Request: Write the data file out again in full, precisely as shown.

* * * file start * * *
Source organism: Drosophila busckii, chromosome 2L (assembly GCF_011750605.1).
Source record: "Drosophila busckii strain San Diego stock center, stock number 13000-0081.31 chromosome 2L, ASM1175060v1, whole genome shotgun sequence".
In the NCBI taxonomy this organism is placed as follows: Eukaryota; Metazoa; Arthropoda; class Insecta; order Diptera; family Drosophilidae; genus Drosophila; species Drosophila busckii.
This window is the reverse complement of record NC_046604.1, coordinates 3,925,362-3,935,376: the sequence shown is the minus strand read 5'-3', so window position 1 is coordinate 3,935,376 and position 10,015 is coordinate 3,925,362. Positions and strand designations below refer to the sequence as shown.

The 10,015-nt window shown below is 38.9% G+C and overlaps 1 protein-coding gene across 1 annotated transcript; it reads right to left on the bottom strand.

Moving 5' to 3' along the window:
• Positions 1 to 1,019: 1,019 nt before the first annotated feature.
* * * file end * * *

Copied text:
Source organism: Drosophila busckii, chromosome 2L (assembly GCF_011750605.1).
Source record: "Drosophila busckii strain San Diego stock center, stock number 13000-0081.31 chromosome 2L, ASM1175060v1, whole genome shotgun sequence".
In the NCBI taxonomy this organism is placed as follows: Eukaryota; Metazoa; Arthropoda; class Insecta; order Diptera; family Drosophilidae; genus Drosophila; species Drosophila busckii.
This window is the reverse complement of record NC_046604.1, coordinates 3,925,362-3,935,376: the sequence shown is the minus strand read 5'-3', so window position 1 is coordinate 3,935,376 and position 10,015 is coordinate 3,925,362. Positions and strand designations below refer to the sequence as shown.

The 10,015-nt window shown below is 38.9% G+C and overlaps 1 protein-coding gene across 1 annotated transcript; it reads right to left on the bottom strand.

Moving 5' to 3' along the window:
• Positions 1 to 1,019: 1,019 nt before the first annotated feature.